Publication statistics

Pub. period:2008-2012
Pub. count:12
Number of co-authors:12



Co-authors

Number of publications with 3 favourite co-authors:

Ron Jagodzinski:
Alexander Mller:
Gotz Wintergerst:

 

 

Productive colleagues

Gesche Joost's 3 most productive colleagues in number of publications:

Fabian Hemmert:18
Reto Wettach:13
Matthias Lowe:9
 
 
 

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Gesche Joost

 

Publications by Gesche Joost (bibliography)

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2012
 
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Gollner, Ulrike, Bieling, Tom and Joost, Gesche (2012): Mobile Lorm Glove: introducing a communication device for deaf-blind people. In: Proceedings of the 6th International Conference on Tangible and Embedded Interaction 2012. pp. 127-130. Available online

Marginalized communities like deaf-blind people are excluded from several forms of communication. This paper introduces a novel system of interaction to support deaf-blind people's communication and therefore enhance their independence. We introduce the Mobile Lorm Glove: a mobile communication and translation device for the deaf-blind. The glove translates the hand-touch alphabet Lorm, a common form of communication used by people with both hearing and sight impairment, into text and vice versa. We will present a hardware prototype, created in a participatory design process, which enables the deaf-blind user to compose messages via fabric pressure sensors placed on the palm of the glove to be transmitted as an SMS to the receiver's handheld. Initiated by small vibrating motors located on the back of the glove, tactile feedback patterns allow the wearer to perceive incoming messages. We discuss related work, prototype design and interaction design and application scenarios. We conclude with an outlook into further research.

© All rights reserved Gollner et al. and/or ACM Press

2011
 
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Hemmert, Fabian, Gollner, Ulrike, Lowe, Matthias, Wohlauf, Anne and Joost, Gesche (2011): Intimate mobiles: grasping, kissing and whispering as a means of telecommunication in mobile phones. In: Proceedings of 13th Conference on Human-computer interaction with mobile devices and services 2011. pp. 21-24. Available online

In this paper, we explore how direct physical cues of interpersonal nearness can be achieved in mobile phones. Exemplarily, we present three novel means of communication for mobile phones: grasping, kissing and whispering. Reviewing the related work, we point to a research gap in direct physical near-body actuation in mobile telecommunication. To assess this gap, we present three prototypes that implement the proposed novel means of communication. We present initial user comments on the prototypes, which point to acceptance issues. We conclude in a set of research questions for future explorations in this field.

© All rights reserved Hemmert et al. and/or ACM Press

2010
 
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Hemmert, Fabian, Hamann, Susann, Lowe, Matthias, Wohlauf, Anne, Zeipelt, Josefine and Joost, Gesche (2010): Take me by the hand: haptic compasses in mobile devices through shape change and weight shift. In: Proceedings of the Sixth Nordic Conference on Human-Computer Interaction 2010. pp. 671-674. Available online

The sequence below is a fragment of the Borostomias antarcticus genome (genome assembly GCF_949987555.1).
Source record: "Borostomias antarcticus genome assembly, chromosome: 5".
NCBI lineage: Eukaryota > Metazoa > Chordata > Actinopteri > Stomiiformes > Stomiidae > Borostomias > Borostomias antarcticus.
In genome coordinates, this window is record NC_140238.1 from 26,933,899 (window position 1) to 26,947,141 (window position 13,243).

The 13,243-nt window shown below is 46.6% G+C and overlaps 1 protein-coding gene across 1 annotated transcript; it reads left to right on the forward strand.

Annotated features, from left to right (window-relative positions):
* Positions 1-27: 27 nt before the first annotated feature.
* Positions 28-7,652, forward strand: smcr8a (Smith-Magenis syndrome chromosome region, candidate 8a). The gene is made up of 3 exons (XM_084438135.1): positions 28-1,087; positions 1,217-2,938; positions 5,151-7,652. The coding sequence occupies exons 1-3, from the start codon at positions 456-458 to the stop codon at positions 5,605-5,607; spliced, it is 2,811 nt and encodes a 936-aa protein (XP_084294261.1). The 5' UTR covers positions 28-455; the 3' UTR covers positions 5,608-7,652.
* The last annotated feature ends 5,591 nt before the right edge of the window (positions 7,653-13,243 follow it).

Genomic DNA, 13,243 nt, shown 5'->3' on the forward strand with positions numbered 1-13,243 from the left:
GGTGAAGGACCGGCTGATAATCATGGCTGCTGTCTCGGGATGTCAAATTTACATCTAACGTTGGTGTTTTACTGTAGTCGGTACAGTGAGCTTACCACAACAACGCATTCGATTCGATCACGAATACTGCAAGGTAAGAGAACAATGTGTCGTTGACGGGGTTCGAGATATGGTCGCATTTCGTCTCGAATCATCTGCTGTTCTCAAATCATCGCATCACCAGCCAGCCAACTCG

This paper compares two novel physical information displays, both of which allow for haptic, non-invasive, non-audiovisual information display: a shape-changing device and a weight-shifting device. As for their suitability in mobile navigation applications, the two haptic systems are compared against each other, and also against a GUI-based solution, which serves as a baseline. The results of the study indicate that the shape- and weight-based displays are less accurate than the GUI-based variant, but may be suitable for simple directional guidance (e.g. walking ahead, or turning left or right) and beneficial in terms of reaction times to visual cues (e.g. traffic lights). This paper concludes with an outlook towards potential future research activities in this field.

© All rights reserved Hemmert et al. and/or their publisher

 
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Hemmert, Fabian, Hamann, Susann, Lowe, Matthias, Zeipelt, Josefine and Joost, Gesche (2010): Shape-changing mobiles: tapering in two-dimensional deformational displays in mobile phones. In: Proceedings of ACM CHI 2010 Conference on Human Factors in Computing Systems 2010. pp. 3075-3080. Available online

This paper presents a novel haptic actuation system for mobile phones: Two-dimensional tapering through an actuated back plate. It proposes this type of shape-change for various applications, e.g. for ergonomically actuating the shape itself, displaying internal contents, and pointing to entities located outside the device. The paper reports a user study in which the accuracy of perceiving the two-dimensional tilt of the phone's back plate is measured, as well as results from a questionnaire and a user interview. The results indicate that two-dimensional shape change may be a suitable addition to existing mobile phone technology.

© All rights reserved Hemmert et al. and/or their publisher

 
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Hemmert, Fabian, Hamann, Susann, Lowe, Matthias, Zeipelt, Josefine and Joost, Gesche (2010): Weight-shifting mobiles: automatic balancing in mobile phones. In: Proceedings of ACM CHI 2010 Conference on Human Factors in Computing Systems 2010. pp. 3081-3086. Available online

This paper presents a new type of interaction support for mobile phones: Automatic balancing through weight-shift. It proposes that weight-shift in mobile phones could be used as to change the device's balancing behavior. The question that this technology can help us to explore is how our interaction with mobile phones in everyday life could change, once devices were able to actively change the way we hold them in our hands. Various levels of interaction are proposed: Balancing based on angular tilt and counter-balancing of button-clicks, and, for a future implementation, balancing, supported through grasp recognition. We report a user study that assessed in how much such a system may help users to balance the a device equipped with the proposed system. It concludes that actuated balancing may be helpful in mobile interactions, but that it needs to be designed carefully.

© All rights reserved Hemmert et al. and/or their publisher

 
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Hemmert, Fabian, Hamann, Susann, Lowe, Matthias, Zeipelt, Josefine and Joost, Gesche (2010): Weight-shifting mobiles: two-dimensional gravitational displays in mobile phones. In: Proceedings of ACM CHI 2010 Conference on Human Factors in Computing Systems 2010. pp. 3087-3092. Available online